The printed copy of the proceedings of the Museums and the Web 2008 conference divides the papers into four sections: Institutions, User Participation, Web Space and Reflecting. The concluding section, on Reflecting, contains only two papers: one on Semantic Dissonance: Do We Need (And Do We Understand) The Semantics Web? by Ross Parry (University of Leicester), Nick Poole (The Collections Trust) and Jon Pratty (Culture 24) and my paper on What Does Openness Mean To The Museum Community?, co-authored by Mike Ellis (Eduserv) and Ross Gardler (JISC OSS Watch), which I’ve posted about recently.
It is pleasing that the two papers which reflect on the challenges and opportunities posed by recent Web developments have been written by a combination of researchers and practitioners based in the UK.
Ross Parry’s paper is based on a series of workshops funded by the AHRC which were held at various locations in the UK during 2006 and 2007. The paper describes discussions which have taken place recently in the UK in which it has been suggested that “museum data with good URIs, consistent metadata and simple tagging are seen to provide a vitally stable infrastructure on which to build“.
To this list I would add the importance of providing data which is free from restrictive licence conditions and which is exposed for reuse by other applications which can exploit the rich semantic data.
But stable URIs, consistent metadata, simple tagging, open data and machine interfaces – isn’t this what Web 2.0 is about? From one perspective, people may regard Web 2.0 as shorthand for referring to blog, wiki and RSS applications. But Tim O’Reilly’s original Web 2.0 diagram makes it clear that Web 2.0 is broader than this.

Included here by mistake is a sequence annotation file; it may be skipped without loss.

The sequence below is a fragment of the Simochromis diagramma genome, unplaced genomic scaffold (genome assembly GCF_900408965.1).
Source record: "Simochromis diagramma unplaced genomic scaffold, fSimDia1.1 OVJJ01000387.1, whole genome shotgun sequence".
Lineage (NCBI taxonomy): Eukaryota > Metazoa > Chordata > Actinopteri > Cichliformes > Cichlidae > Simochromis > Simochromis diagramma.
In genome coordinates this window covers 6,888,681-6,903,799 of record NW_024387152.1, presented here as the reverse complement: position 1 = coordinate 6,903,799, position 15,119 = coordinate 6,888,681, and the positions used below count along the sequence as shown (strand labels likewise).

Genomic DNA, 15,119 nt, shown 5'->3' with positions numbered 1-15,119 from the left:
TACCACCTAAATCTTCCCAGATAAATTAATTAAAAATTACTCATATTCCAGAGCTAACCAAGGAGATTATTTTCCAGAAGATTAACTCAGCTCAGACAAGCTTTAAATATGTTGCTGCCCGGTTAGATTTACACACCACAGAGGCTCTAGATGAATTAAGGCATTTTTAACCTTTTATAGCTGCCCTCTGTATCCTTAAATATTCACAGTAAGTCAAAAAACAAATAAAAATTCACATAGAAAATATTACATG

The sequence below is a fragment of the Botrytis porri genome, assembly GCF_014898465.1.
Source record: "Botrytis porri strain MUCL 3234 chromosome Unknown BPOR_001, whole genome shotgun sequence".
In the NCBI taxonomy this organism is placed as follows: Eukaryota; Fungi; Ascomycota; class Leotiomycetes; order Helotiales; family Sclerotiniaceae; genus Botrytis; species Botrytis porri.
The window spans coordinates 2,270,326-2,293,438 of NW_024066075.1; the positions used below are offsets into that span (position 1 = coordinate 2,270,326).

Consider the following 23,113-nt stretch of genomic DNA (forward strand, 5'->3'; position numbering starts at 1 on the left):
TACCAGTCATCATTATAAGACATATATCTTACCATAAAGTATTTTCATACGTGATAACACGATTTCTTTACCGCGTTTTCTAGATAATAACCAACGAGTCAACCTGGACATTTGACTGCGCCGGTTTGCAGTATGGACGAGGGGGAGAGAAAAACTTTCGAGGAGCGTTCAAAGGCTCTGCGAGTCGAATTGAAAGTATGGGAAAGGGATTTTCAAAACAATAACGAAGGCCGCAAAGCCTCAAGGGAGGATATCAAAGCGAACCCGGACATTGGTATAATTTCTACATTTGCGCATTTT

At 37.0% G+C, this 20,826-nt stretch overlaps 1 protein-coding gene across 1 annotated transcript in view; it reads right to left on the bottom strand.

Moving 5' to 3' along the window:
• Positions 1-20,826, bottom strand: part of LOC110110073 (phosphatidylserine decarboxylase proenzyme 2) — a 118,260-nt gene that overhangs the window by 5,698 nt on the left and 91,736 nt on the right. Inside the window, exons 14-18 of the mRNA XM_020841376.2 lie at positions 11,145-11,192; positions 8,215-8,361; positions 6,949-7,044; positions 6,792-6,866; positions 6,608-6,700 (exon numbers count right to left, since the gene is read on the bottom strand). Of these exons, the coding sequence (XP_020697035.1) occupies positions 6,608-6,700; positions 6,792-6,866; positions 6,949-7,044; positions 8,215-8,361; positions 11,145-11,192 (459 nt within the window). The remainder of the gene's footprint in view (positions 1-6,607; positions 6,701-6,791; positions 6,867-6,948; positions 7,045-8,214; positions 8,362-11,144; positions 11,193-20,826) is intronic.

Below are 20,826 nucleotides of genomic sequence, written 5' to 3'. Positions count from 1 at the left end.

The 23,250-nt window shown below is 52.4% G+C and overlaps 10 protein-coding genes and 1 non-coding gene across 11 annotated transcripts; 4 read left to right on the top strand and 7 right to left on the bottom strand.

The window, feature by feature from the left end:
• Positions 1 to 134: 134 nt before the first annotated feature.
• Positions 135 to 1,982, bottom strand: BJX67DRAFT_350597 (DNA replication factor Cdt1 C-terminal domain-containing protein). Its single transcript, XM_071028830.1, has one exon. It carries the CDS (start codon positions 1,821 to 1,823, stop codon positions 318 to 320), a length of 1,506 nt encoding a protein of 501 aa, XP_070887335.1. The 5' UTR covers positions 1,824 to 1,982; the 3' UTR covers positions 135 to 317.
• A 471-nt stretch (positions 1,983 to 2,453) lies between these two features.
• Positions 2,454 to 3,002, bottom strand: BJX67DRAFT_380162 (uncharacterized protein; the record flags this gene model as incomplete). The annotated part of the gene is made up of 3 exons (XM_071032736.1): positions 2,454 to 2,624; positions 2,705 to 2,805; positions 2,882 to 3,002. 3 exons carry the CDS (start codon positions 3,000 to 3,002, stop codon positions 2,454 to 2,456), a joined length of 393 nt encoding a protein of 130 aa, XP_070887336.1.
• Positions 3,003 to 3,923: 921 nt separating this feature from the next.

In a chapter entitled ‘‘If it quacks like a duck…’ – developments in search technologies‘ in a recent Becta Research Report on Emerging Technologies for Learning Volume 3 (2008) (PDF version of chapter) my colleague Emma Tonkin argues that:
By “semantic”, Berners-Lee means nothing more than “machine processable”. The choice of nomenclature is a primary cause of confusion on both sides of the debate. It is unfortunate that the effort was not named “the machine processable web” instead.
I think Emma is right: the term Semantic Web has caused much confusion. But if the Semantic Web is really a machine processable Web in which clean URIs can help to provide programatic access to structured data, then isn’t this very close to what Web 2.0 may be considered to be about?
And can you claim to be in favour of the Semantic Web if you are critical of the architectural aspects of Web 2.0? Or, to put it another way, isn’t engagement with Web 2.0 a needed stepping stone towards the Semantic Web? And won’t we find that those who come out with reasons for not engaging with Web 2.0, will come out with a similar set of reasons for not engaging with the Semantic Web?